Hidden in the high country of Utah lies a magical land littered with towering orange spires and mountainous alpine views. Bryce Canyon National Park is a must see adventure while traveling through the great American southwest. Located between Capital Reef and Zion National Parks, this amazing area offers some of the most unique geological features found on the continent. These brilliantly lit orange “hoodoos” cluster together throughout the park making incredible immersive landscapes that the whole family can enjoy. With multiple hikes which take you through the base of the hoodoo formations to an incredible selection of camping and lodging, Bryce Canyon National Park is a weekend adventurers dream.
Bryce Canyon Geology:
So what makes this landscape so amazing and how are these rock spires made? Aliens? Big foot? Actually it is something far more interesting: EROSION! Hoodoos typically from in areas where a this, soft, layer of rock is covered by a thin layer of hard rock (called a capstone). In the case of Bryce Canyon the soft rock is the beautiful orange Dakota Sandstone. Over time (63-40 million years!) water seeped into the ground carving out the joints that would later become these hoodoos.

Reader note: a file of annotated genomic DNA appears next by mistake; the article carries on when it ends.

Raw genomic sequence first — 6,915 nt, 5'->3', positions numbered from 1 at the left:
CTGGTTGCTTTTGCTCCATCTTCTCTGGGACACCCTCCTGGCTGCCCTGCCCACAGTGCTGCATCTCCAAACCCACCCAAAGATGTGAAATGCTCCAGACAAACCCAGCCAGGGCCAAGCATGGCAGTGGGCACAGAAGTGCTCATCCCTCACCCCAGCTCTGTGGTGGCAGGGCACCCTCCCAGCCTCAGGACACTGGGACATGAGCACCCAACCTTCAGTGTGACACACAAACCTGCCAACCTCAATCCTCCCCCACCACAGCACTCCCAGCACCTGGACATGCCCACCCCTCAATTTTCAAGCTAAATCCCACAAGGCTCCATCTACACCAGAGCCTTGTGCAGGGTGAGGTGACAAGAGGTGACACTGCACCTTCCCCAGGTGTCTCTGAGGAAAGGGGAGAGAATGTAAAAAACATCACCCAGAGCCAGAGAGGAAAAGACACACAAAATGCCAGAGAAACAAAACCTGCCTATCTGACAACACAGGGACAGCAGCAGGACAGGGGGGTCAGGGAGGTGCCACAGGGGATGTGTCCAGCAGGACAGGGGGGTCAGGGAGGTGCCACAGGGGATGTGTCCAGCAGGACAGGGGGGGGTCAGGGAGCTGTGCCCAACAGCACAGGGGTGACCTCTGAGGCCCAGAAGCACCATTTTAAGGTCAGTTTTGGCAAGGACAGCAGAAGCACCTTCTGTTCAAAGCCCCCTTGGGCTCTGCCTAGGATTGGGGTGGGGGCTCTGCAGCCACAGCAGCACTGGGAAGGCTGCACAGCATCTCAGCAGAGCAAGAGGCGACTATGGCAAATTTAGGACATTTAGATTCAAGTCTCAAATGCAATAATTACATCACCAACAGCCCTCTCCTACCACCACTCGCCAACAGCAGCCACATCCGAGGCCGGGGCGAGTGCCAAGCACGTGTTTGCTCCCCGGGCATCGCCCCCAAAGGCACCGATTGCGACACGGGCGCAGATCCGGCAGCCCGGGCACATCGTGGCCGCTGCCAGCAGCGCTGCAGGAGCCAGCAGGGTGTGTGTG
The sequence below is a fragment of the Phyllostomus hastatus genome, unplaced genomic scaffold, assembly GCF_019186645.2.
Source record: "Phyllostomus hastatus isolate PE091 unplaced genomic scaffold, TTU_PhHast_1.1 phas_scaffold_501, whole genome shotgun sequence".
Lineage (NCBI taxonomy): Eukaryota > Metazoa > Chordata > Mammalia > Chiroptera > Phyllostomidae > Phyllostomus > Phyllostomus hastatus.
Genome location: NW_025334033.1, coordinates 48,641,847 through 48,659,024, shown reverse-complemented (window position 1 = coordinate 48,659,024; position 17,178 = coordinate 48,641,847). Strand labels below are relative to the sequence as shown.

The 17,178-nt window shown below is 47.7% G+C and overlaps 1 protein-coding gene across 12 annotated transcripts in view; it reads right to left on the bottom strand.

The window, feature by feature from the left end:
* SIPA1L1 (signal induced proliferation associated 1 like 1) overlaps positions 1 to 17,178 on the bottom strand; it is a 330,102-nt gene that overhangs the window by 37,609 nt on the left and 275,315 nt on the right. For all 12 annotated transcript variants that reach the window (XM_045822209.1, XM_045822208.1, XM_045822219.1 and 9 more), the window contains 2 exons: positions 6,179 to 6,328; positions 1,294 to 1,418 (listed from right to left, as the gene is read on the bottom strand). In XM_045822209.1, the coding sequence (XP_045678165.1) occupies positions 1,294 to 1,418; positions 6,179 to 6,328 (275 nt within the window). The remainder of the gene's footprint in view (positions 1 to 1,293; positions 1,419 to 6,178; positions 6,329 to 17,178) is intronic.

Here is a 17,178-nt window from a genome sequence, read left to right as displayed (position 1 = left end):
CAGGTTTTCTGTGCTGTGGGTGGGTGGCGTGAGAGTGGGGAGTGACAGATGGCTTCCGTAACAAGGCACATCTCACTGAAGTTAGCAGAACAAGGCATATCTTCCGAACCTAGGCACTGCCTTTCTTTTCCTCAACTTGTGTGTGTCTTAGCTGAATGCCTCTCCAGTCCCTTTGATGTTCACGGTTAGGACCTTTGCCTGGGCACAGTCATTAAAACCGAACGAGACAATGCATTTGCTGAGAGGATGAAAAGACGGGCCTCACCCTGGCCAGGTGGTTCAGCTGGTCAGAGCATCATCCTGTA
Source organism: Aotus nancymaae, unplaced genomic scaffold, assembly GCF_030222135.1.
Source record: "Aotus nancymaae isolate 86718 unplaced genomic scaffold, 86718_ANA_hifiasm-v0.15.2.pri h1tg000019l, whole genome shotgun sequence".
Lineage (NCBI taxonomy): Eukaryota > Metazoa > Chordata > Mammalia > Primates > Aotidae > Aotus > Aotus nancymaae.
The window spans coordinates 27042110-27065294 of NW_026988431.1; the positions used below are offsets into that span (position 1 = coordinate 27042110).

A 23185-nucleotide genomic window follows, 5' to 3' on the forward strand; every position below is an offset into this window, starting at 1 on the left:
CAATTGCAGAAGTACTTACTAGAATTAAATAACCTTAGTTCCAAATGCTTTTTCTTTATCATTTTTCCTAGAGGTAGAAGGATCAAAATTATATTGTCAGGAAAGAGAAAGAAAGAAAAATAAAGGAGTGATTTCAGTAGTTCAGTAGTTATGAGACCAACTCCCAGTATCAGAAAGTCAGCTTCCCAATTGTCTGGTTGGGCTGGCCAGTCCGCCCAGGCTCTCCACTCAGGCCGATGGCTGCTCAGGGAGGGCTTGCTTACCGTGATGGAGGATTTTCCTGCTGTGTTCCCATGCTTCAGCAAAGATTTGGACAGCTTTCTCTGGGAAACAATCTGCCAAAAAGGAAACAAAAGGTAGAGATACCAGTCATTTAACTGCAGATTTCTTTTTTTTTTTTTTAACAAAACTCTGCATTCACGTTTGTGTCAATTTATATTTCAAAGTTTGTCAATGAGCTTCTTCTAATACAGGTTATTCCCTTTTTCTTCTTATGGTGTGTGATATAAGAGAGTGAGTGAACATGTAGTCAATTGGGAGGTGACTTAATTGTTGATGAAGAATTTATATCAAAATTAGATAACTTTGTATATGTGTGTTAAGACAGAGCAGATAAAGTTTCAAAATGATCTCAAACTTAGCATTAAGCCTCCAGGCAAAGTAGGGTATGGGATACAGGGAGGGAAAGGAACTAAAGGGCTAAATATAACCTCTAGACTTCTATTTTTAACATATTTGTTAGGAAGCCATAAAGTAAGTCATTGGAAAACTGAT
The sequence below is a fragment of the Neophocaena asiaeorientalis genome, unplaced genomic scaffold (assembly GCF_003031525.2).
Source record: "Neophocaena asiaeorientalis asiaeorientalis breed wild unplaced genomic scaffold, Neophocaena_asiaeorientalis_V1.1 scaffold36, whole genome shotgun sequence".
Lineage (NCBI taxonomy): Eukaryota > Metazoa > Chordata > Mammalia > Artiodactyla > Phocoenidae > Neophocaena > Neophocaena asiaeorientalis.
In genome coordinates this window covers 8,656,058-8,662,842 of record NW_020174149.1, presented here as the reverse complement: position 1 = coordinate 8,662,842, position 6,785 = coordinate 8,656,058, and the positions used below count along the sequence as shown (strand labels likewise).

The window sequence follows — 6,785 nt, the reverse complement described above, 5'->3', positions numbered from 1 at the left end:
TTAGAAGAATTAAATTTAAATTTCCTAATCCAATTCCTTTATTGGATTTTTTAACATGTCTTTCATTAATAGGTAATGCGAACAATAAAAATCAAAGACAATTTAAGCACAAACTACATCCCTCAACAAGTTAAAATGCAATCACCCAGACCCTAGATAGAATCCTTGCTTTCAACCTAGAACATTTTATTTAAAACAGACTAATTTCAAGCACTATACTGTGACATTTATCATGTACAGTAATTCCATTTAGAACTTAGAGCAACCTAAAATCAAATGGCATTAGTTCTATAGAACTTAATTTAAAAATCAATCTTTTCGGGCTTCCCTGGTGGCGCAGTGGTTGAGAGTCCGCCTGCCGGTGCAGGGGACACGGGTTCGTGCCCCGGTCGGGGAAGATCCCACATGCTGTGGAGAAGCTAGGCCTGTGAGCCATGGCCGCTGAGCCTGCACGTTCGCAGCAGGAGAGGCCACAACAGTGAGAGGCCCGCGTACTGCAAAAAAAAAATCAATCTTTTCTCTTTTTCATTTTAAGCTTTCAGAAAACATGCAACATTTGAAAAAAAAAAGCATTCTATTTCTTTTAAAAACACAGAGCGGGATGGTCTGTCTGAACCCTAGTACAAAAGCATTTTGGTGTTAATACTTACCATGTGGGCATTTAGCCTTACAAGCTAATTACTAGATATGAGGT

As the joints weathered and eroded, thin fins were formed. As theses fins erode geological formations like natural bridges and hoodoos are created. Hoodoos in particular are formed through a combination of frost and chemical weathering due to a climate that causes water to freeze and thaw daily. As this freezing, thawing, and refreezing cycle continues, small bits of rock are broken off as the ice between cracks in the rock expands. In theory, the amazing spires of Bryce Canyon’s hoodoos are formed in a very similar fashion as Sedona’s Spires and even Monument Valley’s Buttes. Be sure to hike both the Navajo and Rim Trails to get an up close view of mother nature at work.